It is the forgotten killer when compared to our increasingly frequent climate calamities, but the virulent pathogen known as sudden oak death remains active and is spreading death so fast it could destroy California’s coastal forest ecosystem, UC Berkeley scientists reported Thursday.
The deadly microbe has now established itself throughout the Bay Area and has spread along the coast from Monterey to Humboldt County, according to a study of 16,227 trees in 16 counties in Northern California.
Millions of coast live oak and tan oak trees have withered and died over the past quarter century, leaving acres of kindling for wildfires, but the outbreak this year was one of the worst. Oak trees have historically been abundant in California and southwestern Oregon, with hundreds of millions of them stretching all the way to Baja California.
The rate of trees infected almost doubled in 2019 — from 3.5% to 5.9% — and was 10 times higher in some places compared with the 2018 survey, said Matteo Garbelotto, the director of the UC Berkeley Forest Pathology and Mycology Laboratory, which tested leaf samples taken by 422 volunteers.
A dry winter curtailed the presence of a deadly forest pathogen this year in Sonoma County and 13 other Northern and Central California counties, but experts still expect the oak-killing disease to spread and warned landowners to be vigilant.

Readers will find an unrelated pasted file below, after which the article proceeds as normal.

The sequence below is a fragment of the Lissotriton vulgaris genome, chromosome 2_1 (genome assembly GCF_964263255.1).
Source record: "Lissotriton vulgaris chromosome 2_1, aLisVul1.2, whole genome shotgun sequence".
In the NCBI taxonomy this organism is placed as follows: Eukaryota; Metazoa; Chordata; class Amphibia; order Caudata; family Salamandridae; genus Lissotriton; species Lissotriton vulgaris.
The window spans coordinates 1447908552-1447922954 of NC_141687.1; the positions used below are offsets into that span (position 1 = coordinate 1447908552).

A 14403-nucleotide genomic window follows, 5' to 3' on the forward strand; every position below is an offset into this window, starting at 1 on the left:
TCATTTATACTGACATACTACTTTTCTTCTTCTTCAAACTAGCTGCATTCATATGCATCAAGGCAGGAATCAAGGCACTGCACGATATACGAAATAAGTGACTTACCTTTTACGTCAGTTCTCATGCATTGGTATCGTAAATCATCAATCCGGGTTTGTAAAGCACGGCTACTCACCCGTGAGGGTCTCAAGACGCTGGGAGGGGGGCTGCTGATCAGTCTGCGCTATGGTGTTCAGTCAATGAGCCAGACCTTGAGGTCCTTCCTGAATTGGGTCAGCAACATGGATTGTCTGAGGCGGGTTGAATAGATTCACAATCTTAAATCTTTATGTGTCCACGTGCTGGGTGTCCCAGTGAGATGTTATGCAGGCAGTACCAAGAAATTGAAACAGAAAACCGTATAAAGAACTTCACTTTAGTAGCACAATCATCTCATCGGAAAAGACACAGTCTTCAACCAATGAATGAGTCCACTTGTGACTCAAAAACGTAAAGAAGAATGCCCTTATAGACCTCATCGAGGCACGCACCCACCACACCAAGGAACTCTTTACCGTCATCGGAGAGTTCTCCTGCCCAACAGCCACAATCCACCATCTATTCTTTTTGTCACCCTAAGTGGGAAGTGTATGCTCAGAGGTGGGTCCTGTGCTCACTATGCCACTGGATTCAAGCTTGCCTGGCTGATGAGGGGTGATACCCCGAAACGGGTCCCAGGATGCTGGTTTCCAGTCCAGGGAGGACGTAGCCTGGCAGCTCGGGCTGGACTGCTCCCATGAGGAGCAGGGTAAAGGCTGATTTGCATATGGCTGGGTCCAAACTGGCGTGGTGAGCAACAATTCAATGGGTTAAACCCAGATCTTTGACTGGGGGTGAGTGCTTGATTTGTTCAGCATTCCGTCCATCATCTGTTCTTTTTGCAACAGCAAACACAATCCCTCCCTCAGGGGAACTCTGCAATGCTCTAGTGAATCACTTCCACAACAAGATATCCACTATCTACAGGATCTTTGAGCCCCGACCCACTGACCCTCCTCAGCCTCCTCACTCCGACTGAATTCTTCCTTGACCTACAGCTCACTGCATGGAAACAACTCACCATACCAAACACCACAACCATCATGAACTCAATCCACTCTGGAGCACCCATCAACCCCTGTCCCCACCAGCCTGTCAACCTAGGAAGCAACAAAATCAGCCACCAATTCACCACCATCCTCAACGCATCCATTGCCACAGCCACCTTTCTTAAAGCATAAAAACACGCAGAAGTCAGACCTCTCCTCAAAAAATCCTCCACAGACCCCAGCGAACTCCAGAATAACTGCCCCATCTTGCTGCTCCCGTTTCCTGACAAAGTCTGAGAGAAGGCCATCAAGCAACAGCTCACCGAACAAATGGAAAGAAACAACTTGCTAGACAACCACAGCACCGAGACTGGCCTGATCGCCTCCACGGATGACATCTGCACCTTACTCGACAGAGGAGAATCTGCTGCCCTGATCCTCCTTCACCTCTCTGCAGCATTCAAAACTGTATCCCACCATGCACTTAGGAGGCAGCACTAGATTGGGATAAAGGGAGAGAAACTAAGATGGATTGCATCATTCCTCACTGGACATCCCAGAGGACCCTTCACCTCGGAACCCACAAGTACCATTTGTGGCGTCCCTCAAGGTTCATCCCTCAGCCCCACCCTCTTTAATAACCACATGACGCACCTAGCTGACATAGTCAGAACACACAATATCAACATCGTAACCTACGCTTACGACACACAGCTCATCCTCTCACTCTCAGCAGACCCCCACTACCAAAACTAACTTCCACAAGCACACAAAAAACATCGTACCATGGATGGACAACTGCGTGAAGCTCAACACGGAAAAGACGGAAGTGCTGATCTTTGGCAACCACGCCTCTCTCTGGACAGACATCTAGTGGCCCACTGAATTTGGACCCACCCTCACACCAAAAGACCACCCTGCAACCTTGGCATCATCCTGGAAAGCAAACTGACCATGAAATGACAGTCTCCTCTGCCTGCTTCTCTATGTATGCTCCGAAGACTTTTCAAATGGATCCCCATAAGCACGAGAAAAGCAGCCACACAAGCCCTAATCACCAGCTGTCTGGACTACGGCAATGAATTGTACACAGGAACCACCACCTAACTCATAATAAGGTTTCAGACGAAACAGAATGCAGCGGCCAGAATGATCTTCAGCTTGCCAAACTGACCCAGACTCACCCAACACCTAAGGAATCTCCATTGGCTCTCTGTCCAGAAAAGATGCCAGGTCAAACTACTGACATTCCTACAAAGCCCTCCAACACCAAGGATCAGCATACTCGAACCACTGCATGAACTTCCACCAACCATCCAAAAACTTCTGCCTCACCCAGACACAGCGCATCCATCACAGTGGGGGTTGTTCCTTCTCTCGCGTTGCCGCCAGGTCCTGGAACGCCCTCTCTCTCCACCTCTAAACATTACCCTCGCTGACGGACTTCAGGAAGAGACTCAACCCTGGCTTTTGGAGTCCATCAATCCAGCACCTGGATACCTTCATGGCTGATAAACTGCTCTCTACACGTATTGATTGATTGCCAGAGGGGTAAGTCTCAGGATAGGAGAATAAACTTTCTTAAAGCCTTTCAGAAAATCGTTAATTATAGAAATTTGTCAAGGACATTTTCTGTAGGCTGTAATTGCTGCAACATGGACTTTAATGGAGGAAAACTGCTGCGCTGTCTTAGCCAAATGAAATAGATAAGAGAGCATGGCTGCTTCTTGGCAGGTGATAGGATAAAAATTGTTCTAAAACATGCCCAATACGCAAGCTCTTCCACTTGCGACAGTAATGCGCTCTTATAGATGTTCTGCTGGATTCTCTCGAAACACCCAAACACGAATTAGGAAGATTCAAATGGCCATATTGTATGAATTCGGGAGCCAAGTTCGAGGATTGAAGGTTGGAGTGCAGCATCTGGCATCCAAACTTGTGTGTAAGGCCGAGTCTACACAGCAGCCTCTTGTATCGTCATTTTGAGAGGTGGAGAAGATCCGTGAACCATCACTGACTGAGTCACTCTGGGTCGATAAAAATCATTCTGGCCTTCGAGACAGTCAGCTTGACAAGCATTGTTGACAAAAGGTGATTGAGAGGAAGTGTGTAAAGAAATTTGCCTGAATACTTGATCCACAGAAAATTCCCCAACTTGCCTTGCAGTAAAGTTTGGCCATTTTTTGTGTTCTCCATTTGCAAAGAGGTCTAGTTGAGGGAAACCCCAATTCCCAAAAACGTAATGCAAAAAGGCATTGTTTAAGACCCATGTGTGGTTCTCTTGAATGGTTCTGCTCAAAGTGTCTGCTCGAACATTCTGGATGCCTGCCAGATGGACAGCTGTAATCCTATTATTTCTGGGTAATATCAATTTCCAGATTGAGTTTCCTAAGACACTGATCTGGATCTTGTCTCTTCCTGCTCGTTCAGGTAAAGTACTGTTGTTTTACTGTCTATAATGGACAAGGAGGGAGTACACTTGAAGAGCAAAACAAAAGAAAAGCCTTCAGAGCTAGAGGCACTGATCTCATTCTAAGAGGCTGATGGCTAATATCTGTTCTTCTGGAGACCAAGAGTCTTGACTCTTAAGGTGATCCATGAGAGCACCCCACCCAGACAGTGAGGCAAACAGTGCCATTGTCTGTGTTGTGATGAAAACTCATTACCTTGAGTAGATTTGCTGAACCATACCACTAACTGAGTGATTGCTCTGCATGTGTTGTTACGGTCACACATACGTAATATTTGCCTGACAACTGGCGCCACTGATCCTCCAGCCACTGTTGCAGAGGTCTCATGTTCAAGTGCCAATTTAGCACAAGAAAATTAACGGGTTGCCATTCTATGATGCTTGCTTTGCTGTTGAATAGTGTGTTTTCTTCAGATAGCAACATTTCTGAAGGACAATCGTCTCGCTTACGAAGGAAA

Since the mid-1990s, sudden oak death has killed up to 50 million trees from Big Sur to southwest Oregon and is entrenched in the woodlands, spreading rapidly after wet winters and slower during dry years.
“It’s constant, it’s emerging,” said Richard Cobb, an assistant professor of forest health at Cal Poly San Luis Obispo. “It’s probably going to get a lot worse.”
Cobb said Monday he’s about to publish his estimate of tree mortality, 90 percent of which are tanoaks and most of the rest coast live oaks. Another 100 million trees may be infected by the insidious pathogen that typically takes one or two years to produce symptoms in the infected trees, he said.
The pathogen can be spread by human footprints and nursery plants, but in nature it rides on water droplets blown from the leaves of bay laurel trees, a host species that abounds among the oak and tanoak trees susceptible to the disease.
Wildlife officials say the northern spotted owl has been listed under the California Endangered Species Act.
The state’s Fish and Game Commission voted unanimously on Friday to add the threatened bird to the list, ending a four-year process by the Environmental Protection Information Center, or EPIC.
EPIC Program Director Tom Wheeler called it a “small step toward recovery.”
Scientists say that owl numbers are now dropping at an annual rate of 3.8 percent. Five years ago, the rate was 2.8 percent.The northern spotted owl was labeled as a “threatened species” under the Federal Species Act in 1990 but the owls’ population has continued to decline. Experts say changing the owl’s status from threatened to endangered could lead to efforts to increase owl habitat on federal lands.
Source: Northern Spotted Owl Added To Endangered Species List – capradio.org